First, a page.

# book-reviews

## Capitalist Realism: Is There No Alternative?

by Mark Fisher

Rating: ★★★

Fisher says some true and interesting things in this essay, but they are obscured by his cultural reference-heavy presentation, and his meandering into more general societal critique based on his own experiences in education, which feel somewhat shoe-horned into the text.

In essence, he complains that capitalism is throwing a shroud of inescapability over the modern mind, reducing participants to the status of collaborators in their own misfortune -- not by authority, but by the dissolution of responsibility and the extension of bureaucratic conformity. This much is true, if not complete, and some parts of it are amusingly illustrated by the cultural references Fisher provides. I enjoyed his analogy of the call centre:

The call center experience distils the political phenomenology of late capitalism: the boredom and frustration punctuated by cheerily piped PR, the repeating of the same dreary details many times to different poorly trained and badly informed operatives, the building rage that must remain impotent because it can have no legitimate object, since - as is very quickly clear to the caller - there is no-one who knows, and no-one who could do anything even if they could. Anger can only be a matter of venting; it is aggression in a vacuum, directed at someone who is a fellow victim of the system but with whom there is no possibility of communality. Just as the anger has no proper object, it will have no effect. In this experience of a system that is unresponsive, impersonal, centerless, abstract and fragmentary, you are as close as you can be to confronting the artificial stupidity of Capital in itself.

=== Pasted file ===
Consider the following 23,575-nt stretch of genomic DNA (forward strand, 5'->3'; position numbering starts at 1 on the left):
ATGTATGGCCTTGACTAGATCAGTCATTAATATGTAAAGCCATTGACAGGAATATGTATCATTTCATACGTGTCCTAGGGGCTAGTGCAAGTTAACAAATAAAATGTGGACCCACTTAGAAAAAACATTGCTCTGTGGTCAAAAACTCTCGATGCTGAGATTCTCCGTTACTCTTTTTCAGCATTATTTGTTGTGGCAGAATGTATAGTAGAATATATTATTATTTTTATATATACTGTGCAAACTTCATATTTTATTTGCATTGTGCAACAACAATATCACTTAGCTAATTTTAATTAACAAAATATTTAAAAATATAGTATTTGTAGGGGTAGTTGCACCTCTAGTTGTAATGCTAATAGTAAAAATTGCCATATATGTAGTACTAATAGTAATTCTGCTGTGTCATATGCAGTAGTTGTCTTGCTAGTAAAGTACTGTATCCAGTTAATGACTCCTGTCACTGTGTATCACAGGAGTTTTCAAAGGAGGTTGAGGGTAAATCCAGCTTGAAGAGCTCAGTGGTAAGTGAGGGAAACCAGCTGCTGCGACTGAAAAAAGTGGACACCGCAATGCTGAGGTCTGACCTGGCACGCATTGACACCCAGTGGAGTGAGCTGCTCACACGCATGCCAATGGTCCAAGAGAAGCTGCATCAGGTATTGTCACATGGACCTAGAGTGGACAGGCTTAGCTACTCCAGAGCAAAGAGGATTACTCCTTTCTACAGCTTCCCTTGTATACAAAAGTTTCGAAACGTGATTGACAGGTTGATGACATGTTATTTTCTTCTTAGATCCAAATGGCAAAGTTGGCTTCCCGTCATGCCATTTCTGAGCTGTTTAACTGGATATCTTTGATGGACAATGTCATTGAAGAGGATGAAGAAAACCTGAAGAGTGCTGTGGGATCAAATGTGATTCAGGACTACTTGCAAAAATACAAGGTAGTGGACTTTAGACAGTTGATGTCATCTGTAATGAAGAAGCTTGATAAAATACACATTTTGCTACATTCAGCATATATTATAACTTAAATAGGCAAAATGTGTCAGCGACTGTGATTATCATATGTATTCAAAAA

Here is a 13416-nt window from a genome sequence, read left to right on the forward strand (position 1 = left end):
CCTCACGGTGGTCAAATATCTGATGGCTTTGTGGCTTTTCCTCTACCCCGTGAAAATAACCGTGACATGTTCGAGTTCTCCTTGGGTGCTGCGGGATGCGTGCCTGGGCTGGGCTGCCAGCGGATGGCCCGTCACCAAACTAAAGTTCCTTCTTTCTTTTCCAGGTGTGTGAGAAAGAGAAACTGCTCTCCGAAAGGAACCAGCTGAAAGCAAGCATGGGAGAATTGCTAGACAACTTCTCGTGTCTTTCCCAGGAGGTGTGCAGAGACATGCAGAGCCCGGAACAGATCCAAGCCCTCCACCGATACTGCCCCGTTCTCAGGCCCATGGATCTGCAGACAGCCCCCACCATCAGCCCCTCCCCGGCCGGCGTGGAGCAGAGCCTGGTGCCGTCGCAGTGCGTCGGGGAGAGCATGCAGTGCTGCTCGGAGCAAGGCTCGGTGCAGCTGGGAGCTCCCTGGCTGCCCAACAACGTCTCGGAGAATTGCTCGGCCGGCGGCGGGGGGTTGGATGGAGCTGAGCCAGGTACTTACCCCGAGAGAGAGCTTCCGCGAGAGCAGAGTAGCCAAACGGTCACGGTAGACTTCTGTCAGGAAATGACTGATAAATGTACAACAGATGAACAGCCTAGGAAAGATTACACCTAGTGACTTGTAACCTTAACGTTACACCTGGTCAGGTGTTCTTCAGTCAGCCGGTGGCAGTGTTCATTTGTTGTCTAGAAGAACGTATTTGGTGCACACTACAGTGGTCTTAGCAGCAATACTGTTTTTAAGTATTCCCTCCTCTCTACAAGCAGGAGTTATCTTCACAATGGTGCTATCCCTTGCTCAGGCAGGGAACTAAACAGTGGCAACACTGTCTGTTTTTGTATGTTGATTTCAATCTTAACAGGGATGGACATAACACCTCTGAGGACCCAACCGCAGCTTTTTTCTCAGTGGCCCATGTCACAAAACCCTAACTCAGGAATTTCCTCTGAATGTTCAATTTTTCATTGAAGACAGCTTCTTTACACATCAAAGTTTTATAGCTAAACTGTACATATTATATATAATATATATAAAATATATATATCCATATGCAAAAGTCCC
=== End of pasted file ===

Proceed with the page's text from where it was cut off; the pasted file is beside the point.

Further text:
However, Fisher is over-abundant with these relatable offerings, and you emerge feeling somewhat like you read not an essay on economic philosophy but a review of Children of Men that careened wildly off the rails, skidded over a copy of Capital, bounced off a Times editorial about higher education and ploughed into the author's notes on some other films he was intending to write up. Given some careful editorial revision, I could quite like this or something like it